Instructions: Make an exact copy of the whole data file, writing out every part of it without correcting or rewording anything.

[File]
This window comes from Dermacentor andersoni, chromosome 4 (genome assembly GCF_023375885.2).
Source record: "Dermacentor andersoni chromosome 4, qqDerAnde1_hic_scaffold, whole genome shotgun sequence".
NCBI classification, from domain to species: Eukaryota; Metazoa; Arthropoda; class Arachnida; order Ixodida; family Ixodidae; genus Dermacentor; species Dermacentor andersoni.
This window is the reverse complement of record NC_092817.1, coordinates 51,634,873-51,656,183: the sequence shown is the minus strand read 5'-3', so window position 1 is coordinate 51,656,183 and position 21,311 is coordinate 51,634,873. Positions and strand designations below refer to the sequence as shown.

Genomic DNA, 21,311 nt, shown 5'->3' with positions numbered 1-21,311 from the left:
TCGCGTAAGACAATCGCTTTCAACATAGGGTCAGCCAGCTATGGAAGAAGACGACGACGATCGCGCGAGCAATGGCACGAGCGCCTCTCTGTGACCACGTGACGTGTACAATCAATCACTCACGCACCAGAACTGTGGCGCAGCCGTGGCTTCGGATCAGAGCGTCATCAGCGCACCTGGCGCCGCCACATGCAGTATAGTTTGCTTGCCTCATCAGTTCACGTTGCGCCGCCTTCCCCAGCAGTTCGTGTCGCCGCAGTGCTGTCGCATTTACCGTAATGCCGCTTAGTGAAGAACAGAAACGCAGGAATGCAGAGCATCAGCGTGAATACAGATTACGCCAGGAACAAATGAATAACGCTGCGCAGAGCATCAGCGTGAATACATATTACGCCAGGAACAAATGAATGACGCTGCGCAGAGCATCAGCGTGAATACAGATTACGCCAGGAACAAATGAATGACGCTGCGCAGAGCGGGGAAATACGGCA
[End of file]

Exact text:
This window comes from Dermacentor andersoni, chromosome 4 (genome assembly GCF_023375885.2).
Source record: "Dermacentor andersoni chromosome 4, qqDerAnde1_hic_scaffold, whole genome shotgun sequence".
NCBI classification, from domain to species: Eukaryota; Metazoa; Arthropoda; class Arachnida; order Ixodida; family Ixodidae; genus Dermacentor; species Dermacentor andersoni.
This window is the reverse complement of record NC_092817.1, coordinates 51,634,873-51,656,183: the sequence shown is the minus strand read 5'-3', so window position 1 is coordinate 51,656,183 and position 21,311 is coordinate 51,634,873. Positions and strand designations below refer to the sequence as shown.

Genomic DNA, 21,311 nt, shown 5'->3' with positions numbered 1-21,311 from the left:
TCGCGTAAGACAATCGCTTTCAACATAGGGTCAGCCAGCTATGGAAGAAGACGACGACGATCGCGCGAGCAATGGCACGAGCGCCTCTCTGTGACCACGTGACGTGTACAATCAATCACTCACGCACCAGAACTGTGGCGCAGCCGTGGCTTCGGATCAGAGCGTCATCAGCGCACCTGGCGCCGCCACATGCAGTATAGTTTGCTTGCCTCATCAGTTCACGTTGCGCCGCCTTCCCCAGCAGTTCGTGTCGCCGCAGTGCTGTCGCATTTACCGTAATGCCGCTTAGTGAAGAACAGAAACGCAGGAATGCAGAGCATCAGCGTGAATACAGATTACGCCAGGAACAAATGAATAACGCTGCGCAGAGCATCAGCGTGAATACATATTACGCCAGGAACAAATGAATGACGCTGCGCAGAGCATCAGCGTGAATACAGATTACGCCAGGAACAAATGAATGACGCTGCGCAGAGCGGGGAAATACGGCA